Inspire HR is Fitbit’s latest activity band. It was launched alongside its lower spec brother Inspire, the budget friendly Versa Lite and kids fitness tracker Ace 2. The new range makes Alta HR and older models such as the Flex 2, Zip and One obsolete. This consolidates Fitbit’s range of devices.
Essential reading: Top fitness trackers and health gadgets
But what if you already own the Alta HR? After all, the wearable has been a popular seller since its launch in early 2017. This is the device Fitbit refers to as the “world’s slimmest” wrist-worn tracker with a continuous heart rate sensor.
To help you decide whether it’s time to upgrade, here’s our overview on how Alta HR differs from its successor.
Fitbit Inspire HR vs Alta HR: Design
Inspire HR features Fitbit’s trademark look. You can still recognise it as one of the company’s wearables. But with rounded edges, a slightly more modern looking wearable than its predecessors.
The tracker is built of very lightweight material including a plastic housing and Corning Gorilla Glass 3 display. In terms of dimensions, Inspire measures 16.2mm in width, 12.6 mm in depth and weighs a just 20 grams.
Alta HR is not all too different. But it’s smaller and comes with a more premium aluminium casing instead of a plastic one. It is also narrower and lighter, measuring only 15mm in width and weighing a mere 15 grams.
Both trackers come with an OLED, touch-responsive screen that is off by default and springs to life when you flick your wrist or tap on the wearable. Of the two, Inspire HR’s display is slightly easier to read as it’s a bit larger. It’s also grayscale whereas the display on Alta HR is black and white. Not a huge difference, but worth noting.
Inspire HR has a single physical button on the left for returning to the main menu and quick access to settings. You will need to tap on the sides of the display to navigate the Alta HR.
Both trackers feature rubberised bands that come with standard watch-style clasp mechanisms. You can easily change wristbands to make sure they fit any occasion.
A clip-on accessory is also available for Inspire HR so the tracker can be detached from the strap and attached on to clothes. This is to cater to those who would previously have opted for Zip.
When it comes to aesthetics, the two fitness bands are actually quite similar. Both are minimalistic and put function over form. The slightly bigger screen size of Inspire HR may make a difference to some. On the other hand, Alta HR may appeal to women more. It has a more premium aluminium casing, and is so small, it could be worn as a stylish accessory alongside a watch.
Under the hood, the two are pretty much identical. They share an optical heart rate monitor, 3-axis accelerometer and vibration motor. Neither has an altimeter for counting floors or built-in GPS.
Fitbit Inspire HR vs Alta HR: Battery life and water resistance
Battery life is important for a device that aims to track your activity around the clock. On this count, Ata HR performs slightly better. It has enough juice to keep going for up to a week between charges, while Inspire HR will stop functioning after 5 days.
Fitbit Alta HR
The bigger difference is to do with water-resistance. Alta HR is only splash-proof, whereas Inspire HR comes with a fantastic 5 ATM water-resistance rating. The latter will automatically track your swimming sessions, too, but only with basic detail.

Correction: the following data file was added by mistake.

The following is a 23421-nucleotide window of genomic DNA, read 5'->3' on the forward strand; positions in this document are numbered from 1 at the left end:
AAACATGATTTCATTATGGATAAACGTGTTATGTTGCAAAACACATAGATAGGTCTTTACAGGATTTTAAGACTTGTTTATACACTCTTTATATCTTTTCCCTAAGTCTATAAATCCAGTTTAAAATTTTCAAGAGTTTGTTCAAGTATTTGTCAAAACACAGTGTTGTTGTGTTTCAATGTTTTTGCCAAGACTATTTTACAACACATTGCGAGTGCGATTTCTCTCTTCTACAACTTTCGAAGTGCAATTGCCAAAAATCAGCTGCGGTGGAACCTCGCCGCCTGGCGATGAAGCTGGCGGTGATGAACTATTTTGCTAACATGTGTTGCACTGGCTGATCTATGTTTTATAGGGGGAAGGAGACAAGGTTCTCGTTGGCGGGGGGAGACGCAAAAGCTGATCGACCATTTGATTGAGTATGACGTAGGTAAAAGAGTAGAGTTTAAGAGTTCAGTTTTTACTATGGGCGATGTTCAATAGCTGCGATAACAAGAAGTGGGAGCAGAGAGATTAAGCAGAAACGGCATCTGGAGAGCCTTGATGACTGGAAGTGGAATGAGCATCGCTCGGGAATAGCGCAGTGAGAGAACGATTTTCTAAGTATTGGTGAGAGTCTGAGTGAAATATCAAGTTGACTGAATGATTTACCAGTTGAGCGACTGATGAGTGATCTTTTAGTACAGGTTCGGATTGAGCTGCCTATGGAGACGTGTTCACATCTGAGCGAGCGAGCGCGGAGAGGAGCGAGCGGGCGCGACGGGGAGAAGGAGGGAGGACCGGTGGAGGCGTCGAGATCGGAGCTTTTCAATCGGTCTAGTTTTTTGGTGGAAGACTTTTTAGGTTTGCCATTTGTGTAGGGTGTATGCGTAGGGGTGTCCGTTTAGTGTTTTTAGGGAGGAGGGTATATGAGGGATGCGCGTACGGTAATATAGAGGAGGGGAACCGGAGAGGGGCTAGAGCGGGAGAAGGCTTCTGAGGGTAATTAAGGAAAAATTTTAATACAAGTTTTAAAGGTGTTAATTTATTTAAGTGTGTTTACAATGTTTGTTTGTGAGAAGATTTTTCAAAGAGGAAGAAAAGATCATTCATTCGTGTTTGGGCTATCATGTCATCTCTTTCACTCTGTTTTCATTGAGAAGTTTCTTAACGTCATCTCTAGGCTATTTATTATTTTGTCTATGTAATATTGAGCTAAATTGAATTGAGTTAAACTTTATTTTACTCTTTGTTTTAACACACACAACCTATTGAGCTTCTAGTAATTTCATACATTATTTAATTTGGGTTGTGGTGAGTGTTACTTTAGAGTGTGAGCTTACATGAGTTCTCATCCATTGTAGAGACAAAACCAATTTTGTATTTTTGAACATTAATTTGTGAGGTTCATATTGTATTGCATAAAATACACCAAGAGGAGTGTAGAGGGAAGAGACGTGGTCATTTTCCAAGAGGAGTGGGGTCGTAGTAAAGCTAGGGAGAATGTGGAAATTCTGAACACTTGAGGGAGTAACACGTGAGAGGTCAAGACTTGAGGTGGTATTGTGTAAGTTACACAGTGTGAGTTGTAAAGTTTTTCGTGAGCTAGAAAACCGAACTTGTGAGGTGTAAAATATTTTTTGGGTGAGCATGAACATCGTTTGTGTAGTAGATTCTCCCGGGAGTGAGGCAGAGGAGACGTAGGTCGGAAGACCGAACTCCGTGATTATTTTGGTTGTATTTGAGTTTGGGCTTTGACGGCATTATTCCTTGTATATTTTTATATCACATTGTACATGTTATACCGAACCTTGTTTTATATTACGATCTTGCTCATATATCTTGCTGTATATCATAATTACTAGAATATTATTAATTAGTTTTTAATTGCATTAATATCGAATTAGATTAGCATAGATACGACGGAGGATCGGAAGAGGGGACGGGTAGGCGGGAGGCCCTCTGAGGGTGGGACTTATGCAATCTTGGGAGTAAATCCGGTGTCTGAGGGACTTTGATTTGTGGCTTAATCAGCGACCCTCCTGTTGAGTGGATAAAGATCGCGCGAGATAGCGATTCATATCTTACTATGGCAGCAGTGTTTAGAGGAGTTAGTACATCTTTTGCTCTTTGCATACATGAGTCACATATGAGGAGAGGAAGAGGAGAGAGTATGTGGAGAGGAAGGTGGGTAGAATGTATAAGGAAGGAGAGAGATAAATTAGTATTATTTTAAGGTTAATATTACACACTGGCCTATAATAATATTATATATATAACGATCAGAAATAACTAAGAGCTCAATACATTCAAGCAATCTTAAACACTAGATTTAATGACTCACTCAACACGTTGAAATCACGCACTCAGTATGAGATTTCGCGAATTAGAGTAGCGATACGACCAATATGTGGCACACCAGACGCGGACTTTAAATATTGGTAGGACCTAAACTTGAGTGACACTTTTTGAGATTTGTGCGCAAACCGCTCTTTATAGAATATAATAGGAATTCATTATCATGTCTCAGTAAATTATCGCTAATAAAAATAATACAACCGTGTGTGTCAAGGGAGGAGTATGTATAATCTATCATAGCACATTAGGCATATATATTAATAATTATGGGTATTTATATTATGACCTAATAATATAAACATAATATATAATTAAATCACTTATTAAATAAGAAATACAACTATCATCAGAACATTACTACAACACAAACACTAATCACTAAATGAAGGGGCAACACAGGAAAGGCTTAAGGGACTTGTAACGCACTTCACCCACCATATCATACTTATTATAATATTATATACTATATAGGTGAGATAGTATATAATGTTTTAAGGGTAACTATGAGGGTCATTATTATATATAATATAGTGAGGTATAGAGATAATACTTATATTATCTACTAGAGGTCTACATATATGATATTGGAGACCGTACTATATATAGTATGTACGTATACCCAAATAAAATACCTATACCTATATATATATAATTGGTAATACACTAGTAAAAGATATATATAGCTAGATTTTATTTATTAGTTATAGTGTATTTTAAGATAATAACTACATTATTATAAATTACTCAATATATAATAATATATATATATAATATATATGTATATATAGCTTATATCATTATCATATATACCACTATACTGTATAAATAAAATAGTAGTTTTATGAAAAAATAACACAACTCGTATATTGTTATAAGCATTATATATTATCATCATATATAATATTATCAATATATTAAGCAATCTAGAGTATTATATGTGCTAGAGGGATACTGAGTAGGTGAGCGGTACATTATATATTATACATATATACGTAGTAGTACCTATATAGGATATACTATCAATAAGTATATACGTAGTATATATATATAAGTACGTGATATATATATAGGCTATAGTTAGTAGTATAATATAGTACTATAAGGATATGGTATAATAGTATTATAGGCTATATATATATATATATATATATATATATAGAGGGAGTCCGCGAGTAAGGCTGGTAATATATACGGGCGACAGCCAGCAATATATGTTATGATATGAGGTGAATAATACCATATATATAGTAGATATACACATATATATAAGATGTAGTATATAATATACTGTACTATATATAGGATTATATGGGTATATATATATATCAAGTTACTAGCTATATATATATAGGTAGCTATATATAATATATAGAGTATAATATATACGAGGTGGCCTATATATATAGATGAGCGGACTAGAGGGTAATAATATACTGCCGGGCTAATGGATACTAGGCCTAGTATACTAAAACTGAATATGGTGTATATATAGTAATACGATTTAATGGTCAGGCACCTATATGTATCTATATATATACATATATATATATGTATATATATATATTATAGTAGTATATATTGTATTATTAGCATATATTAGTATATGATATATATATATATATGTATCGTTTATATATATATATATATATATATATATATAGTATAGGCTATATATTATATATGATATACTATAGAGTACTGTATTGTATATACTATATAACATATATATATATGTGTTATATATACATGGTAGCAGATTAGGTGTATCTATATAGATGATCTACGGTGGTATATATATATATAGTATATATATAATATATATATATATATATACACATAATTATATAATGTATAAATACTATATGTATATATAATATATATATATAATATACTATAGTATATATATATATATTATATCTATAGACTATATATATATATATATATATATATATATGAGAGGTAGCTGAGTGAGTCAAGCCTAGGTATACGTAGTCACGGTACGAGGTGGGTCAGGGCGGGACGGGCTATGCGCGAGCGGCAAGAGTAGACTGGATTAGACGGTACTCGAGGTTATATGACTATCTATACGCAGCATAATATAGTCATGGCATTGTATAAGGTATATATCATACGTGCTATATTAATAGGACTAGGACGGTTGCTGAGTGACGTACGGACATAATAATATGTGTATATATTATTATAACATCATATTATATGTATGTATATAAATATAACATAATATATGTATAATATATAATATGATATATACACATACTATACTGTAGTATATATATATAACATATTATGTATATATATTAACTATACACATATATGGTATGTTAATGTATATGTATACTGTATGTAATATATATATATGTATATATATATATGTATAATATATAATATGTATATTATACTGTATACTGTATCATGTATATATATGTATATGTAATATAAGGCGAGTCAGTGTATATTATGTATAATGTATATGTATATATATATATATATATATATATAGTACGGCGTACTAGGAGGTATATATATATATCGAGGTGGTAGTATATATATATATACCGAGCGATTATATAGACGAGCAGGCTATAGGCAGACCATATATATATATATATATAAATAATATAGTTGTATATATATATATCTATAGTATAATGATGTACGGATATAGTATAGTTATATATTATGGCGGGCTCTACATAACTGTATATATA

Fitbit Inspire HR vs Alta HR: Features
Fitbit devices are hard to beat when it comes to 24/7 activity tracking. After all, this is what the company is known for. Both Inspire HR and Alta HR come with all-day heart rate monitoring, steps, distance, active minutes, calories burned and advanced sleep tracking (Light/REM, Deep sleep).
Considering they have the same sensors under the hood, you might thing their features are identical. Well, they’re not. There are a couple of differences to be aware of.
The first and probably most important is that Inspire HR packs Connected GPS. This allows it to tap into your smartphone to obtain a GPS reading. A very useful addition for those who run or cycle on a regular basis, as it makes your stats more precise and offers a map of your route. This also allows for some more advanced performance metrics such as VO2 Max/Cardio Fitness Level.
But the list does not end there. Let’s not forget Breathing Sessions to keep you stress free and Female Health Tracking. You’ll find both of these on Inspire HR but not on Alta HR.
Finally, as Alta HR has no physical buttons another feature you’ll have to do without is manual tracking of exercises. Relying on auto-recognition or manually adding the activity afterwards are your only options. You are able to manually start/stop an activity on Inspire HR.
Fitbit Inspire HR vs Alta HR: The bottom line
Fitbit Inspire HR and Alta HR are quite similar in many aspects. Both are minimalistic and lightweight, and offer most things an average person needs for tracking their fitness. They also come with pretty much the same specs under the hood.
Obviously, as the successor, Inspire HR comes with a few extras. This includes a slightly larger, grayscale display, the physical button on the left, Connected GPS, Vo2Max/Cardio Fitness Level, Female Health Tracking and Breathing Exercises. The thing that works in Alta HR’s favour is the slightly longer battery life (7 versus 5 days).
Fitbit Inspire HR
If you’re in the market for a new fitness band it’s a no brainer – Inspire HR is the obvious choice. Particularly considering it’s slightly less expensive.
If you already own an Alta HR, the choice is not as simple. In our view, the Connected GPS and manual starting/stopping of activity is the biggest difference. If you are an active runner or cyclist, these extra features may push you to upgrade your fitness band.
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